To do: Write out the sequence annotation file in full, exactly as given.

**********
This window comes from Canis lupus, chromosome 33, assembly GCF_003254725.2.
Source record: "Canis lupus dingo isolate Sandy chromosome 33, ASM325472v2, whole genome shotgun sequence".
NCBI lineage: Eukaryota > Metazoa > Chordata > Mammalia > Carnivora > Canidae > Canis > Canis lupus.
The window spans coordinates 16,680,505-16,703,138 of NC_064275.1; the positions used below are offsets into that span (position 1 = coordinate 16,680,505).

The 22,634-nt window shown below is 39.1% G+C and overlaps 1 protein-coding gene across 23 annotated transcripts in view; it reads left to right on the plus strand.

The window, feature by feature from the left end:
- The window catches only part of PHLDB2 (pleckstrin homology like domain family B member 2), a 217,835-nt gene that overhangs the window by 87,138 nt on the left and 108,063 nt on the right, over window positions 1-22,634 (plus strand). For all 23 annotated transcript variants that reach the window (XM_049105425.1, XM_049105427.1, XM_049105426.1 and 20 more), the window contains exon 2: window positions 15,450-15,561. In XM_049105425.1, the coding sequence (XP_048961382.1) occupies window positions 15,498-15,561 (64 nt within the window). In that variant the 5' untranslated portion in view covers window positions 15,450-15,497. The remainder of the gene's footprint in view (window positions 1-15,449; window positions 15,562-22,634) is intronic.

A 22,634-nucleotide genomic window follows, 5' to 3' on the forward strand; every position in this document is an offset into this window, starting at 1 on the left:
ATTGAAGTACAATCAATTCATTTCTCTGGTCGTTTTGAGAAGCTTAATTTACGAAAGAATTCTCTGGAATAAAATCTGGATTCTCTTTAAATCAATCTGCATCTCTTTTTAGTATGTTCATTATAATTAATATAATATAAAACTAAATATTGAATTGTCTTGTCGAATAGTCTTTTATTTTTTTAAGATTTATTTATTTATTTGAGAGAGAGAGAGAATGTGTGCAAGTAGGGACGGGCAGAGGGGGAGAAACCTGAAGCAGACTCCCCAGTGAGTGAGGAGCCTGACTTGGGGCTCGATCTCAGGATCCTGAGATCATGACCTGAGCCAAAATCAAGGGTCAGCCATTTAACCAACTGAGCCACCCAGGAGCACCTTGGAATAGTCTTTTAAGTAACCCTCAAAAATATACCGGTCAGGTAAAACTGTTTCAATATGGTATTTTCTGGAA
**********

This window comes from Canis lupus, chromosome 33, assembly GCF_003254725.2.
Source record: "Canis lupus dingo isolate Sandy chromosome 33, ASM325472v2, whole genome shotgun sequence".
NCBI lineage: Eukaryota > Metazoa > Chordata > Mammalia > Carnivora > Canidae > Canis > Canis lupus.
The window spans coordinates 16,680,505-16,703,138 of NC_064275.1; the positions used below are offsets into that span (position 1 = coordinate 16,680,505).

The 22,634-nt window shown below is 39.1% G+C and overlaps 1 protein-coding gene across 23 annotated transcripts in view; it reads left to right on the plus strand.

The window, feature by feature from the left end:
- The window catches only part of PHLDB2 (pleckstrin homology like domain family B member 2), a 217,835-nt gene that overhangs the window by 87,138 nt on the left and 108,063 nt on the right, over window positions 1-22,634 (plus strand). For all 23 annotated transcript variants that reach the window (XM_049105425.1, XM_049105427.1, XM_049105426.1 and 20 more), the window contains exon 2: window positions 15,450-15,561. In XM_049105425.1, the coding sequence (XP_048961382.1) occupies window positions 15,498-15,561 (64 nt within the window). In that variant the 5' untranslated portion in view covers window positions 15,450-15,497. The remainder of the gene's footprint in view (window positions 1-15,449; window positions 15,562-22,634) is intronic.

A 22,634-nucleotide genomic window follows, 5' to 3' on the forward strand; every position in this document is an offset into this window, starting at 1 on the left:
ATTGAAGTACAATCAATTCATTTCTCTGGTCGTTTTGAGAAGCTTAATTTACGAAAGAATTCTCTGGAATAAAATCTGGATTCTCTTTAAATCAATCTGCATCTCTTTTTAGTATGTTCATTATAATTAATATAATATAAAACTAAATATTGAATTGTCTTGTCGAATAGTCTTTTATTTTTTTAAGATTTATTTATTTATTTGAGAGAGAGAGAGAATGTGTGCAAGTAGGGACGGGCAGAGGGGGAGAAACCTGAAGCAGACTCCCCAGTGAGTGAGGAGCCTGACTTGGGGCTCGATCTCAGGATCCTGAGATCATGACCTGAGCCAAAATCAAGGGTCAGCCATTTAACCAACTGAGCCACCCAGGAGCACCTTGGAATAGTCTTTTAAGTAACCCTCAAAAATATACCGGTCAGGTAAAACTGTTTCAATATGGTATTTTCTGGAA